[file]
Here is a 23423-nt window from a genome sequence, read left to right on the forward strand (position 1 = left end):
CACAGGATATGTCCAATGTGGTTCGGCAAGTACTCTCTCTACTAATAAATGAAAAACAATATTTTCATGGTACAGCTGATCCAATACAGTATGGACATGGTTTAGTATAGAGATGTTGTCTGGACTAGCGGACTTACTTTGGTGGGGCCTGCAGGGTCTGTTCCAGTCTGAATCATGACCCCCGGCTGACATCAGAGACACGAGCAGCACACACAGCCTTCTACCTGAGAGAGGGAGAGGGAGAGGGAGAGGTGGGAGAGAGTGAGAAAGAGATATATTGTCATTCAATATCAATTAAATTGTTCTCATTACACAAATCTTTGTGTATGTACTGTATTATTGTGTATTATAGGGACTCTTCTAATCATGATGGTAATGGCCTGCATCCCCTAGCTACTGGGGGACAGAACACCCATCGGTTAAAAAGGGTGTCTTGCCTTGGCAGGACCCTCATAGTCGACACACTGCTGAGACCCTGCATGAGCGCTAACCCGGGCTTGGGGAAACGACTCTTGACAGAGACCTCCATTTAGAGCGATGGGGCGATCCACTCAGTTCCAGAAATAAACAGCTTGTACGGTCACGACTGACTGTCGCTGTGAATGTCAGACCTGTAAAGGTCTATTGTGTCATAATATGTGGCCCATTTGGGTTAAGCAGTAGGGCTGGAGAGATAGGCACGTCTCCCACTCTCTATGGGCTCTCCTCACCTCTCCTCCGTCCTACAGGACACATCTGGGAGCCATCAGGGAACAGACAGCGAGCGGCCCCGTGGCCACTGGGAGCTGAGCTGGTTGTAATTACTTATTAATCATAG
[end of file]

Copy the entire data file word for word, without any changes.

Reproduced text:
Here is a 23423-nt window from a genome sequence, read left to right on the forward strand (position 1 = left end):
CACAGGATATGTCCAATGTGGTTCGGCAAGTACTCTCTCTACTAATAAATGAAAAACAATATTTTCATGGTACAGCTGATCCAATACAGTATGGACATGGTTTAGTATAGAGATGTTGTCTGGACTAGCGGACTTACTTTGGTGGGGCCTGCAGGGTCTGTTCCAGTCTGAATCATGACCCCCGGCTGACATCAGAGACACGAGCAGCACACACAGCCTTCTACCTGAGAGAGGGAGAGGGAGAGGGAGAGGTGGGAGAGAGTGAGAAAGAGATATATTGTCATTCAATATCAATTAAATTGTTCTCATTACACAAATCTTTGTGTATGTACTGTATTATTGTGTATTATAGGGACTCTTCTAATCATGATGGTAATGGCCTGCATCCCCTAGCTACTGGGGGACAGAACACCCATCGGTTAAAAAGGGTGTCTTGCCTTGGCAGGACCCTCATAGTCGACACACTGCTGAGACCCTGCATGAGCGCTAACCCGGGCTTGGGGAAACGACTCTTGACAGAGACCTCCATTTAGAGCGATGGGGCGATCCACTCAGTTCCAGAAATAAACAGCTTGTACGGTCACGACTGACTGTCGCTGTGAATGTCAGACCTGTAAAGGTCTATTGTGTCATAATATGTGGCCCATTTGGGTTAAGCAGTAGGGCTGGAGAGATAGGCACGTCTCCCACTCTCTATGGGCTCTCCTCACCTCTCCTCCGTCCTACAGGACACATCTGGGAGCCATCAGGGAACAGACAGCGAGCGGCCCCGTGGCCACTGGGAGCTGAGCTGGTTGTAATTACTTATTAATCATAG